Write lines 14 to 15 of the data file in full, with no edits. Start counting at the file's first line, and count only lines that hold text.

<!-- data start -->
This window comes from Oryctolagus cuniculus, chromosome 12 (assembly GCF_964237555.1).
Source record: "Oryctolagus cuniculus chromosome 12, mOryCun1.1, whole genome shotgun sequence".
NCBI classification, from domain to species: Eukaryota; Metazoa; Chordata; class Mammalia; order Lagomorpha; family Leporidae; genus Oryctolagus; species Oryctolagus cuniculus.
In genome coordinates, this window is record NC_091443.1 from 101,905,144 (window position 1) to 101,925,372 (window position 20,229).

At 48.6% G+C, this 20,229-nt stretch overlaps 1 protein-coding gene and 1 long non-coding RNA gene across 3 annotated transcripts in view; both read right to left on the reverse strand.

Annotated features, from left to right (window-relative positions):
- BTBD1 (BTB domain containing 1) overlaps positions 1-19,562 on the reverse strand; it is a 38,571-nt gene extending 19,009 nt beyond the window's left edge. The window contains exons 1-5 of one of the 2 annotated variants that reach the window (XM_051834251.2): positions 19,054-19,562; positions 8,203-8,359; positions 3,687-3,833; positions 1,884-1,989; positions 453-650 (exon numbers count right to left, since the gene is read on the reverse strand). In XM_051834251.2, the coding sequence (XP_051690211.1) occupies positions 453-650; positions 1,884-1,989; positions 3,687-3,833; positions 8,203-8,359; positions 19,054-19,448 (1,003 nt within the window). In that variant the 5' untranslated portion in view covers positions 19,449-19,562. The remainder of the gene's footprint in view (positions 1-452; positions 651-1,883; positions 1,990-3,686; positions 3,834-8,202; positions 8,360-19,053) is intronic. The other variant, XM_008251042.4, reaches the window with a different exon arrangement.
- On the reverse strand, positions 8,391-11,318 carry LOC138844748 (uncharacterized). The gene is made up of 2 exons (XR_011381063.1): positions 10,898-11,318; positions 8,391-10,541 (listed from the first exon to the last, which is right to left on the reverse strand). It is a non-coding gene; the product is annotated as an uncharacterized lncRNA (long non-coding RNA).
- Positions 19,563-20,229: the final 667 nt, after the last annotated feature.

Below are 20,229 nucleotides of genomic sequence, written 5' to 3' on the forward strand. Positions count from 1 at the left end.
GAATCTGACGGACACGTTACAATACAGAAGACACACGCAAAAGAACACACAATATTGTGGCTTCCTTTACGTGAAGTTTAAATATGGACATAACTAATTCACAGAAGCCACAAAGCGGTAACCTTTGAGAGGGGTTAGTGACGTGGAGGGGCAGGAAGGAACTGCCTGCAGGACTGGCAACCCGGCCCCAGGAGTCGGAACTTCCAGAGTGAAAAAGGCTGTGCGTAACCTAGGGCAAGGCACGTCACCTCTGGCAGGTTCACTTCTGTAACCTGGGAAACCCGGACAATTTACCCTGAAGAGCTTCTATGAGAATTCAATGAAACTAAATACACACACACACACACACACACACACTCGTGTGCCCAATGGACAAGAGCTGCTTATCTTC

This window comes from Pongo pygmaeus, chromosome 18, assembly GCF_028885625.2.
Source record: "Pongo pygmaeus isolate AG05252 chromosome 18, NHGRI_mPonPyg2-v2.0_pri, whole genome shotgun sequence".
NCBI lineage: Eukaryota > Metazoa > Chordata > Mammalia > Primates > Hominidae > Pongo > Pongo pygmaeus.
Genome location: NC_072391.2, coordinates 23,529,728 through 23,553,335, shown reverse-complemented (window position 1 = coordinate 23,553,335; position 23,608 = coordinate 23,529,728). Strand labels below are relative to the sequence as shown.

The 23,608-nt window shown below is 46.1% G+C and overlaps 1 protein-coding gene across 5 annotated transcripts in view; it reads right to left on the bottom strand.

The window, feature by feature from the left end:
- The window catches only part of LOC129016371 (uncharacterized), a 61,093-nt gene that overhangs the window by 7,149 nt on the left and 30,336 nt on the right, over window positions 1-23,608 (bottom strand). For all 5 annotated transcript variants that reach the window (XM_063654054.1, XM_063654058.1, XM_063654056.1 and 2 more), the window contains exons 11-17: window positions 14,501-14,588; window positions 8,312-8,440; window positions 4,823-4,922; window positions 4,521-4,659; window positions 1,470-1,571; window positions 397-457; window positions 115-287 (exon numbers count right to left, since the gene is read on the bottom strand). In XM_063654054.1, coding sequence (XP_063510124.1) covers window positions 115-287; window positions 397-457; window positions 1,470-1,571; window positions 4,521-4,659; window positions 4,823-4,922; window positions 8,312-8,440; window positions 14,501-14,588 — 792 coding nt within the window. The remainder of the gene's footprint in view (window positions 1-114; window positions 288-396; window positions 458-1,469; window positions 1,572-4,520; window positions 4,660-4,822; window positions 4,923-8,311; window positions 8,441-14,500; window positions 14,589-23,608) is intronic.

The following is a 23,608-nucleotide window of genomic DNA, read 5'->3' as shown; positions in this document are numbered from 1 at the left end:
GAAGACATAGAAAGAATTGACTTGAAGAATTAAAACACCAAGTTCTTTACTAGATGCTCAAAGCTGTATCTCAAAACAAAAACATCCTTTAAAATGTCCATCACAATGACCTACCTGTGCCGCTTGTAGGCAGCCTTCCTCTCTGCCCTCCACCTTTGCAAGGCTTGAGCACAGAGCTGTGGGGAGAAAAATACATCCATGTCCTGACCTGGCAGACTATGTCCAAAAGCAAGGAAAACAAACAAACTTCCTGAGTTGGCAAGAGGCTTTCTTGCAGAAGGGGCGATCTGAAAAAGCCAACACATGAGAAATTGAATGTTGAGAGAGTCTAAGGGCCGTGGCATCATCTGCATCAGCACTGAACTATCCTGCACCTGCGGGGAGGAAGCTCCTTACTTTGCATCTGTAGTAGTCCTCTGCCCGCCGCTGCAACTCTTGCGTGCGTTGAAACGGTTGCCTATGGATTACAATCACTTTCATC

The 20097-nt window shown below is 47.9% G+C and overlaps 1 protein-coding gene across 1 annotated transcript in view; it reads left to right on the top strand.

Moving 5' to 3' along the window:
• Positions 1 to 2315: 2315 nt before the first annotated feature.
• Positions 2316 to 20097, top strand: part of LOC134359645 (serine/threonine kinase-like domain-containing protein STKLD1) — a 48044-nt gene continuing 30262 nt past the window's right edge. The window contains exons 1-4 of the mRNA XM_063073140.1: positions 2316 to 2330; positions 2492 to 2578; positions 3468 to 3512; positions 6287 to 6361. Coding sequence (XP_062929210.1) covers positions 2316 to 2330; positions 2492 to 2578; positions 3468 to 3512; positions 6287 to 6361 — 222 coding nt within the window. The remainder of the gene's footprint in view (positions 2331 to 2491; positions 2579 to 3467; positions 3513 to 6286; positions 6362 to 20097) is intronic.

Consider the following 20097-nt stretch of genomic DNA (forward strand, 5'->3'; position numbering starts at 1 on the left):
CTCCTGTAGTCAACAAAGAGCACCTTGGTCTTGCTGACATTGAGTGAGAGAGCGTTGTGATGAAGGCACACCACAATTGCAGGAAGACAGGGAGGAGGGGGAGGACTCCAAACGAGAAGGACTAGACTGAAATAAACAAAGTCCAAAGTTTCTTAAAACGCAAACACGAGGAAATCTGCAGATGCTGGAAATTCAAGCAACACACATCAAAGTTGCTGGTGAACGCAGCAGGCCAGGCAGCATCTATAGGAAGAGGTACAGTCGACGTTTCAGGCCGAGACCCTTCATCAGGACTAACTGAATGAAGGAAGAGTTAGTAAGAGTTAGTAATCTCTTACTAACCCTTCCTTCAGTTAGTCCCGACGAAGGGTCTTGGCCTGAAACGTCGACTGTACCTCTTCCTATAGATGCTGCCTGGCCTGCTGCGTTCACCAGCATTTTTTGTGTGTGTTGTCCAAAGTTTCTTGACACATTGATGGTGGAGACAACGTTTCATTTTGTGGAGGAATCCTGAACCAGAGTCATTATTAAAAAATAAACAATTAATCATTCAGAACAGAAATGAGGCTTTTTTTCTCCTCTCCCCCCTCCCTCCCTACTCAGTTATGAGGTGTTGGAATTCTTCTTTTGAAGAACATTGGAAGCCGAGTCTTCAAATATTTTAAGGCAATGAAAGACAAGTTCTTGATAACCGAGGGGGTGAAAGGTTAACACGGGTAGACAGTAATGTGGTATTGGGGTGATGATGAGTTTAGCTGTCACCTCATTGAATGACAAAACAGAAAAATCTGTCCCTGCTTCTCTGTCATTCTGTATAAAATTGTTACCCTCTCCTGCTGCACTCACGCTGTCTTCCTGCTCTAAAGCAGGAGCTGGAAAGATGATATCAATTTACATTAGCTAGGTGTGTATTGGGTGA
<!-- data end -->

NCBI lineage: Eukaryota > Metazoa > Chordata > Mammalia > Primates > Hominidae > Pongo > Pongo pygmaeus.
Genome location: NC_072391.2, coordinates 23,529,728 through 23,553,335, shown reverse-complemented (window position 1 = coordinate 23,553,335; position 23,608 = coordinate 23,529,728). Strand labels below are relative to the sequence as shown.